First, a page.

Friday, December 13, 2019

Sting in the Tail: Working Lunch (1996)

The Sting in the Tail column from the December 1996 issue of the Socialist Standard

Working Lunch (1)
Boots the Chemists recently commissioned research about office workers taking lunch and came up with some alarming figures:
  The survey found more than 25 percent of office-based workers take a break of 30 minutes or less and 20 percent regularly skip lunch altogether. Four out of five regularly eat lunch at their desk. Of these, more than 70 percent continue to work while they eat, and almost 90 percent still answer the phone (Independent, 7 August).
So much then, for those opponents of socialism who claim that socialism won't work because it is “human nature to be lazy”!

Plain Speaking
George Orwell in 1984 speculated about a language called “Newspeak” that would make clear thinking impossible. This allowed those in power to describe the Ministry of War as the Ministry of Peace.

In the Herald (1 November) we learn of a Mr Marcus Harrison sending out electronic mail messages supporting the Gun Lobby against the views of the Snowdrop group. It is a prime example of Ncwspeak in action:
  As a professional communicator. I know how to distort information and manipulate facts . . . Of his offer ‘to distort facts' he argued that was no different from what the media, political spin doctors, or PR people do. 
Mr Harrison describes himself as “a writer/director/producer with 20 years experience in marketing and PR”. He may describe himself as a "professional communicator” and liken himself to “spin doctors and PR people”. but, like the rest of that media circus, he is just a bloody liar.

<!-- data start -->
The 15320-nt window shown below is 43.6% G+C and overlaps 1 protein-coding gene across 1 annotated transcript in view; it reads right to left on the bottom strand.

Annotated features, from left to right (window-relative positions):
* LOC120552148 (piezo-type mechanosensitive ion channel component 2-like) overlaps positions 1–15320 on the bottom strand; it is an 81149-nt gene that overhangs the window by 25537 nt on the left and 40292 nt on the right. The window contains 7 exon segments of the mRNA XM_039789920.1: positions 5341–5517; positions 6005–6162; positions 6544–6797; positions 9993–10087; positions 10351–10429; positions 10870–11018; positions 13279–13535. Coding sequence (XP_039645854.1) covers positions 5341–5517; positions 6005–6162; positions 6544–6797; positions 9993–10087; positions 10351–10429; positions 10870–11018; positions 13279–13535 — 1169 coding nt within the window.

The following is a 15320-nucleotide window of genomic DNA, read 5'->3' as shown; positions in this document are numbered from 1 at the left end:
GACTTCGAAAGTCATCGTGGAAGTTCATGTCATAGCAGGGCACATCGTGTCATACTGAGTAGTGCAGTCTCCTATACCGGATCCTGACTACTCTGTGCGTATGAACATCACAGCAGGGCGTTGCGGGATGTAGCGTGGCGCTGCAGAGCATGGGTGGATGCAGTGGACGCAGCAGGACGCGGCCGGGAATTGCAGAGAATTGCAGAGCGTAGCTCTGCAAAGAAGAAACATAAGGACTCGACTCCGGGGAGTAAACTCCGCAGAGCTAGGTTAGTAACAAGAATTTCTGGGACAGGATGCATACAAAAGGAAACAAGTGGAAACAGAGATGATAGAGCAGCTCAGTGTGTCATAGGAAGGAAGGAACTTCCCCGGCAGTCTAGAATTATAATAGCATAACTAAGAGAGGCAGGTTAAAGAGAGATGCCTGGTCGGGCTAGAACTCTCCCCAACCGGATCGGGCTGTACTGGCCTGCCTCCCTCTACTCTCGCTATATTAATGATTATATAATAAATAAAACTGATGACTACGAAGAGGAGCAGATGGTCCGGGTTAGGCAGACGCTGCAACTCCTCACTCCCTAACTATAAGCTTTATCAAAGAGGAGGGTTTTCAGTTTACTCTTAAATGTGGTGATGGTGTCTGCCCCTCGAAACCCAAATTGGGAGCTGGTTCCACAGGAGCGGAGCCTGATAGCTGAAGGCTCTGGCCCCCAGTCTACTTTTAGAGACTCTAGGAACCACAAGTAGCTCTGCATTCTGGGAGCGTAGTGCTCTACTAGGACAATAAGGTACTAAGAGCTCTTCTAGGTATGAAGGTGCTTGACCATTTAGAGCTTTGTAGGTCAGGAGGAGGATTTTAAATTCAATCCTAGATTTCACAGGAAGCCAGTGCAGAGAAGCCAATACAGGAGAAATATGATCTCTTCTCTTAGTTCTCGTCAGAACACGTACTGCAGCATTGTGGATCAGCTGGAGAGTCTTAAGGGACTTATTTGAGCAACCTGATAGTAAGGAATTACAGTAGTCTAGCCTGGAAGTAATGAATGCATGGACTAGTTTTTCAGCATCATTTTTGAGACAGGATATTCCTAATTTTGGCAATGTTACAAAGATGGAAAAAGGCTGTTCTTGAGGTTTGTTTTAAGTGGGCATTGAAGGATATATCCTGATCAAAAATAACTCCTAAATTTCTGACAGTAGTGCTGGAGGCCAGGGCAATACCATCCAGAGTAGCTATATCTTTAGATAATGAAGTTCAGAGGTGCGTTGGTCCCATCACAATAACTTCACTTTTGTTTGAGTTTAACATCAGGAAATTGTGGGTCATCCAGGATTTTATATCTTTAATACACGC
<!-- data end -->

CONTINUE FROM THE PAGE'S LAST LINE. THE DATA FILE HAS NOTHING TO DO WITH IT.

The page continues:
Working Lunch (2)
A photograph on the front page of the Herald (25 October) depicted the Queen and a rather elegant lady in designer clothes. The caption explained all:
  The Queen and Mrs Jolanta Kwasniewski, wife of the President of Poland, prepare to go into a working lunch at Buckingham Palace, Prince Edward was also present. The Queen later made President Aleksander Kwasniewski a Knight Grand Cross of the Most Distinguished Order of St. Michael and St. George. 
The last working lunch Scorpion attended the gaffer threatened us all with the Order of the Boot and the P45.

It is about time the Queen, Prince Edward, the Polish President and his elegant wife were given the same Order by the working class.

Papal Progress
The Roman Catholic Church has a dreadful record of scientific suppression. Nicholas Copernicus, the 16th century Polish astronomer, was threatened by the Inquisition because of his heresy of proclaiming that the earth orbited the Sun. instead of the other way about. Indeed less than sixty years after Copernicus' death, the Italian scholar Giordano Bruno was burned at the stake for similar ideas.

The modern RC church is very adaptable. It now embraces the Copernican view, and a hundred years after the publication of Charles Darwin’s Origin of Species it even accepts evolution!
  The Pope has lent his support to the theory of evolution, proclaiming it compatible with Christian faith. It is likely to cause controversy among the religious right.
  His recognition that evolution is 'more than just a theory' came in a written message he sent to a meeting of the Pontifical Academy of Sciences, a body of experts that advises the Roman Catholic Church on scientific issues ”
(Herald, 25 October).
Wow. what next! A papal endorsement of Marx’s Labour Theory of Value or The Materialist Conception of History? We think not!

Let’s face it, critics are an unloved bunch. With hindsight, everyone can look back at those critics who sneered at Van Gogh. Stravinsky and Darwin. They got it all wrong.